Charity sacked driver after he parked van outside a pub overnight
Decision to dismiss the man was reasonable, Workplace Relations Commission finds
The charity stated that the apparent parking of the vehicle for an extended period in the parking lot of a pub “was unacceptable”. Photograph: Istock
A driver for a high-profile charity was sacked after he parked a van, featuring the charity’s logo, outside a pub overnight in Ballyfermot, Dublin.
The van was recovered the following day from the parking lot of the public house in Ballyfermot after the worker telephoned colleagues to request them to come and collect the van.
However, at the opening of business on the following Monday, the charity immediately made inquiries into the incident.
The worker was suspended on full pay from May 26th, 2016 and an investigation process commenced. The following month the man was dismissed as a result of disciplinary meeting.
The man sued for unfair dismissal at the Workplace Relations Commission (WRC). However the WRC adjudication officer Michael McEntee found that the decision to sack the man was reasonable. No parties are named in the case.
Unhelpful and aggressive
Throughout the disciplinary process the worker had been unhelpful and aggressive towards some of the managers involved, according to the WRC report.
The charity also claimed that he had threatened to call to some of the female managers’ home addresses.
In oral evidence at the WRC hearing, the charity stated that the apparent parking of the vehicle for an extended period in the parking lot of a pub “was unacceptable”.
The charity also outlined the importance of the need to have a proper public image and policies in an era where voluntary contributions to charities are increasingly under scrutiny.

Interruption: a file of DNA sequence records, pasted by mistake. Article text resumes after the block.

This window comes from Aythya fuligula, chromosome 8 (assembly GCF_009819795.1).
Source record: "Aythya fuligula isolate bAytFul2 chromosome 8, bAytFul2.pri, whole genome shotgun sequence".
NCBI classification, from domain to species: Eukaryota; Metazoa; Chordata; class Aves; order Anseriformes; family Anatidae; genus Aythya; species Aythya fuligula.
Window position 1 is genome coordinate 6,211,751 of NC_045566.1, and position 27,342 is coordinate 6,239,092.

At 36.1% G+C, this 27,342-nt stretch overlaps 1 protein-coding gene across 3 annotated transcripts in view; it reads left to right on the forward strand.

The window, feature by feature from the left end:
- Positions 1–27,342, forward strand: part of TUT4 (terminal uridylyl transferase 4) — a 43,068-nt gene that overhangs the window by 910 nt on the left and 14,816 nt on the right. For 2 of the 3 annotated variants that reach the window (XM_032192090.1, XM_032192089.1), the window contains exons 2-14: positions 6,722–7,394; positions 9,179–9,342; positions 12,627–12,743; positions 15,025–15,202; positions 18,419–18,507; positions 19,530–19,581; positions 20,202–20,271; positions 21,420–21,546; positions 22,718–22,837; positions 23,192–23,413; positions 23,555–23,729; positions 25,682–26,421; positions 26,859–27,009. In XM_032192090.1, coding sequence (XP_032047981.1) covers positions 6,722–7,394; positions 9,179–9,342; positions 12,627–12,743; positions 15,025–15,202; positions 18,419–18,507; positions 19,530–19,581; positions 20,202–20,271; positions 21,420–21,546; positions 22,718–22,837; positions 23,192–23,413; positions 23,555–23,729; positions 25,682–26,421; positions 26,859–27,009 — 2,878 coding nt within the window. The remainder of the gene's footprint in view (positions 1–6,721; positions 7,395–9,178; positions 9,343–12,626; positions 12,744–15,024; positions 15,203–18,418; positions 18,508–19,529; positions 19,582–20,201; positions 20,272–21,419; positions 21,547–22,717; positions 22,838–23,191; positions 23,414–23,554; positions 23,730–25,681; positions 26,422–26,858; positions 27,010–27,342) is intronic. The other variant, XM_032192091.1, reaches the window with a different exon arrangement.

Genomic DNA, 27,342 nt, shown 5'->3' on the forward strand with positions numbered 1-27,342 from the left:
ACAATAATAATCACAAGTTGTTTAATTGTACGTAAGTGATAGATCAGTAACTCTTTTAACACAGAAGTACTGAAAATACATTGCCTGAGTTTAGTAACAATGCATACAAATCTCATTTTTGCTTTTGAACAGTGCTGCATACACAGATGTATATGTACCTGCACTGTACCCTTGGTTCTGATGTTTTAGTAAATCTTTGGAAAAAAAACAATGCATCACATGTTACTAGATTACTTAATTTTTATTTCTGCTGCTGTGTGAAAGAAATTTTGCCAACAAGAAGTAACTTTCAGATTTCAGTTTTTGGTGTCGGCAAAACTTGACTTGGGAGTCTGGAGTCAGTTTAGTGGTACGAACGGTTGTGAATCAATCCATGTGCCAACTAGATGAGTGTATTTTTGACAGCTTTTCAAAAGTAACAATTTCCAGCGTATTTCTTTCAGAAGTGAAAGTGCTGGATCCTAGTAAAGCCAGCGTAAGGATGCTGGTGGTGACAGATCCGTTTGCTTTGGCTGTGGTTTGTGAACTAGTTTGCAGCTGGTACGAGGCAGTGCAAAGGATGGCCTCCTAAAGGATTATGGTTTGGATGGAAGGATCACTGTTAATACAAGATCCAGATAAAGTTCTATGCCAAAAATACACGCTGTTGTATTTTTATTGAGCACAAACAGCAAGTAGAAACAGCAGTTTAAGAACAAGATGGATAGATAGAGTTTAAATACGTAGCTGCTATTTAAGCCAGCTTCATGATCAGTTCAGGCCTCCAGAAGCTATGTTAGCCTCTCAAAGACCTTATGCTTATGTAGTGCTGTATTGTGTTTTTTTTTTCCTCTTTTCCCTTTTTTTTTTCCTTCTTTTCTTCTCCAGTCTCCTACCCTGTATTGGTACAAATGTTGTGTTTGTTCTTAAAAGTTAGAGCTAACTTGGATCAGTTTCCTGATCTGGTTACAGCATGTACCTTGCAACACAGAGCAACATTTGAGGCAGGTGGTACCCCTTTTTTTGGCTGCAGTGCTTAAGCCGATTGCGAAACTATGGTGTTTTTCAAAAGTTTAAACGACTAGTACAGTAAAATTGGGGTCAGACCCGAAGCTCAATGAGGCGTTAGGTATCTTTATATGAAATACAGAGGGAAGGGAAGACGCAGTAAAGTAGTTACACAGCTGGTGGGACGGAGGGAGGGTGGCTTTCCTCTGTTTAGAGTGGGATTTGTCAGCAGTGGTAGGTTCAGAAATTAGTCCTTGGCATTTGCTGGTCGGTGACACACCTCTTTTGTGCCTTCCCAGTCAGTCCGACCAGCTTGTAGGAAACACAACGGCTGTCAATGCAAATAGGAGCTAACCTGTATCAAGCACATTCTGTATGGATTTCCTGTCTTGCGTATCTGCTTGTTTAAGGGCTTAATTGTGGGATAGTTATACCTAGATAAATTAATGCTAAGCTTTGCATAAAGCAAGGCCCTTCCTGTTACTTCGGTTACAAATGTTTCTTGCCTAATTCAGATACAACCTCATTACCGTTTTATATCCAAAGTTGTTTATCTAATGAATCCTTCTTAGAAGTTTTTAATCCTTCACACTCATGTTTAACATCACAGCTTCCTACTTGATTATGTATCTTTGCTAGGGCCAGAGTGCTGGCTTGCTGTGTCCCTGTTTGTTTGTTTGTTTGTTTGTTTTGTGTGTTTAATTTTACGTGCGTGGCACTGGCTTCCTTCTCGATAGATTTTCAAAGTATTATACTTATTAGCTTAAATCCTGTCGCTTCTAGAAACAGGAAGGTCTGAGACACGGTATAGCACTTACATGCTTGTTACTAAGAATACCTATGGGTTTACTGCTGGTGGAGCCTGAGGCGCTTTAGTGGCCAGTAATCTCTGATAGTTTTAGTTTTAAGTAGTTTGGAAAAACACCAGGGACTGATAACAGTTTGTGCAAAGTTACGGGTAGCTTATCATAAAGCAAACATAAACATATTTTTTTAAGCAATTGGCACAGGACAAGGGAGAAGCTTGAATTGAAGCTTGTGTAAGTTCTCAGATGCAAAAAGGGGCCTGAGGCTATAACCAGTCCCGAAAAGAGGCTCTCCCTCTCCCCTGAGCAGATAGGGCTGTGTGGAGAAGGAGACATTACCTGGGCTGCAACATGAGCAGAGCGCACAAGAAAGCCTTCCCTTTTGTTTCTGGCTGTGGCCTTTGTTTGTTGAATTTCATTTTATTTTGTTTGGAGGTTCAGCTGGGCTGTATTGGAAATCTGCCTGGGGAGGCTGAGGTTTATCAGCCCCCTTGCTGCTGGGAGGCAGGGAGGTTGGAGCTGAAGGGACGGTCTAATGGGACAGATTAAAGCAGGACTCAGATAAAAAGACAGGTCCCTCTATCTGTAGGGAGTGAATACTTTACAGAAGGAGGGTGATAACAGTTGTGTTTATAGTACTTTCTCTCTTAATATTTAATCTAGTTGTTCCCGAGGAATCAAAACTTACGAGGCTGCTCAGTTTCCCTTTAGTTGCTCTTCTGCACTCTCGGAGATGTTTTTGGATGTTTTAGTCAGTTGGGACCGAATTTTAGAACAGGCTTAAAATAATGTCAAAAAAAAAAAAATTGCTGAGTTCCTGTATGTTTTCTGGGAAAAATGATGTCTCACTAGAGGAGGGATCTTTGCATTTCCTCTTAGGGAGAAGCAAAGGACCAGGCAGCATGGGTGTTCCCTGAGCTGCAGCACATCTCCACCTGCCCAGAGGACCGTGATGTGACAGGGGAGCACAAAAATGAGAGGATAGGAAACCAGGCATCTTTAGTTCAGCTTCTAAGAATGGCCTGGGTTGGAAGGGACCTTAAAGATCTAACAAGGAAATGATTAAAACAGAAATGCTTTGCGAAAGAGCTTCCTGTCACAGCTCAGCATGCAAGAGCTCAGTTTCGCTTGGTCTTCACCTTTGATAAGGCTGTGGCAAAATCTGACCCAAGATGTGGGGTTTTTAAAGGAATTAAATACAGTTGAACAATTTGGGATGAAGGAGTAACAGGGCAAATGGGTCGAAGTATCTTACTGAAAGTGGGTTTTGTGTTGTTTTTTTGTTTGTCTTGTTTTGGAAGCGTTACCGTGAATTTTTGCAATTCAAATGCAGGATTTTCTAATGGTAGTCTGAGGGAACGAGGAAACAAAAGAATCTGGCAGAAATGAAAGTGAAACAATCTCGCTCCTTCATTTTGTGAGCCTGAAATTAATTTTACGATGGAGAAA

The charity argued at the WRC that the effective absence of a company vehicle for more than 24 hours was completely unacceptable.
In his submission, the worker maintained that he had been subject to an unfair investigation and had been dismissed for taking an organisation’s vehicle home.
He said that taking vehicles home was common practice in the organisation and was only done to expedite work routines the following day.
He added that he had received an urgent call regarding his father being suddenly hospitalised and the only way he could immediately get to assist his mother and bring her to the hospital was by using the company van he was driving when he received the call.
Mr McEntee recorded that during the disciplinary process, “a female manager had become frightened by suggestions that the complainant would call to her home address”
Mr McEntee said: “At the adjudication hearing the general demeanour and behaviour of the complainant did nothing to convince me that this allegation was untrue.”
In his finding, Mr McEntee recorded: “Taking in mind the open admission of the complainant that he had taken the van home, and the extensive nature of the investigation and proper appeal procedures, I came to the view that the dismissal decision was in the band of reasonableness for an employer in the charity/voluntary sector concerned.”
He concluded: “Accordingly having considered all the evidence, both oral and written, I came to the conclusion that the claim for unfair dismissal was not well founded and is dismissed.”